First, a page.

So you’re back into the swing of things with the kids officially back at school. You even took the time to review your financial goals and your investment plan. There’s one more important item to review as part of your investments: the fees you pay. In the third and final part of the back to school blog post series, we help you take a look at your investment fees.
Fees and Charges You Pay
Be sure to ask your registered investment advisor about all the fees and other charges you will be paying when you invest. Some fees may be negotiable, so it’s important to read the information your advisor provides you and ask questions if you’re not clear on what you are paying for investments and/or advisory services.
Earlier this year, you should have received a new annual Charges and Compensation Report. New securities laws in effect since July 2016, known as Client Relationship Model, Phase 2 or CRM2, require investment advisory firms to provide all clients with a detailed annual report about the operating, transaction, and related fees and other charges.
If you haven’t already, take a look at this new report and discuss anything that’s unclear with your registered investment advisor. If you don’t know what to look for, here’s a sample of an annual Charges and Compensation Report to help you make sense of some of the fees you pay for the investments you hold.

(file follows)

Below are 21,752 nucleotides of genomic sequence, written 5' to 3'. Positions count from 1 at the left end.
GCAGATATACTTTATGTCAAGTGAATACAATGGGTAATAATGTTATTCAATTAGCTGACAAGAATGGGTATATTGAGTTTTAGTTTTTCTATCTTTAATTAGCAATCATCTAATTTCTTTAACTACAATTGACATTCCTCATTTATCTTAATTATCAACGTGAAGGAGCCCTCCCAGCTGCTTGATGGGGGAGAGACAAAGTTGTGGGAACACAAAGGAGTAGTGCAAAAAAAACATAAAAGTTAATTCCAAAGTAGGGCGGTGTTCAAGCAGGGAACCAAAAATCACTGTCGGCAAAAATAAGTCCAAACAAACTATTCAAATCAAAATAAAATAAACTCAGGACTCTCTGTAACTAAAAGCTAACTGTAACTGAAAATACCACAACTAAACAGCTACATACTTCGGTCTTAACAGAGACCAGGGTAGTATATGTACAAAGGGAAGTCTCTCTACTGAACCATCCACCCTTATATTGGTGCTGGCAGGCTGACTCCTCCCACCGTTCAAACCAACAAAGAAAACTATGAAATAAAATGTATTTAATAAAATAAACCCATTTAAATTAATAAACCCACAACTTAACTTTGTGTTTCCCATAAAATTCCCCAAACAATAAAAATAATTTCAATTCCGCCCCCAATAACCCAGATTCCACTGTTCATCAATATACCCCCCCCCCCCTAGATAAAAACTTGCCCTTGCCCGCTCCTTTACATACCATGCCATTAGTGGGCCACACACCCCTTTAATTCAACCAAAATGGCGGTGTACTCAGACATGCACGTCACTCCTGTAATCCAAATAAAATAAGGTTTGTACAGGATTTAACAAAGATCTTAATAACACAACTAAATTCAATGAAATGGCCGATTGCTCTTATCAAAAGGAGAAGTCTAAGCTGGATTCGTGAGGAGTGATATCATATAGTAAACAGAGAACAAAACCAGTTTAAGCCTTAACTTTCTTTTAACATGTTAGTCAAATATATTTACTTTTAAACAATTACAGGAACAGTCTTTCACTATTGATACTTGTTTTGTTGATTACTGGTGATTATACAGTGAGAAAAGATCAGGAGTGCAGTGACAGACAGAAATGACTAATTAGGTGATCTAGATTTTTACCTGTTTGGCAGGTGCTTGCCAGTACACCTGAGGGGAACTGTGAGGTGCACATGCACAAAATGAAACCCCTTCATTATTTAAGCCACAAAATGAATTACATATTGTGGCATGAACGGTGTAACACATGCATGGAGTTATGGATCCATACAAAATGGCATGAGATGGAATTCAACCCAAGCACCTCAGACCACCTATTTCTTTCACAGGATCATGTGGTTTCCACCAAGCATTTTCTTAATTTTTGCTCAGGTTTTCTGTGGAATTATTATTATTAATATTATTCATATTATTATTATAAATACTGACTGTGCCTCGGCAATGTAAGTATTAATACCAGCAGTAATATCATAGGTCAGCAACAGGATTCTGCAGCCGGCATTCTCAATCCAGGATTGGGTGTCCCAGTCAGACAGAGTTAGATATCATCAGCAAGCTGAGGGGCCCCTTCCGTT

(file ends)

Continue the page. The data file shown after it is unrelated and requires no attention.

Our Fees & Charges section can help you learn about some common fees and charges you should be looking for and asking about. Our Investor Tools also contain several items that can help you make sense of the fees you pay, including our handy Investment Fee Guide and Investment Fee Calculator.
How Your Advisor is Paid
Fees and other charges are how your investment advisor’s firm is compensated for the services it provides.
What you pay will take away from your returns, so you need to know what the fees and other charges are, what you’ll get for them, and how you will pay. It’s your right to know the fees and other charges you might have to pay. Remember to factor all fees and other charges into your calculation of return.
View the following video to learn more about the cost of your registered investment advisor.
The British Columbia Securities Commission (BCSC) has resources to help you get into gear for back to school.
Back to School Series
Report a Concern
If you have any concerns about a person or company offering an investment opportunity, please contact BCSC Inquiries at 604-899-6854 or 1-800-373-6393 or through e-mail at [email protected]. You can also file a complaint or submit a tip anonymously using the BCSC’s online complaint form.
InvestRight.org is the British Columbia Securities Commission’s investor education website.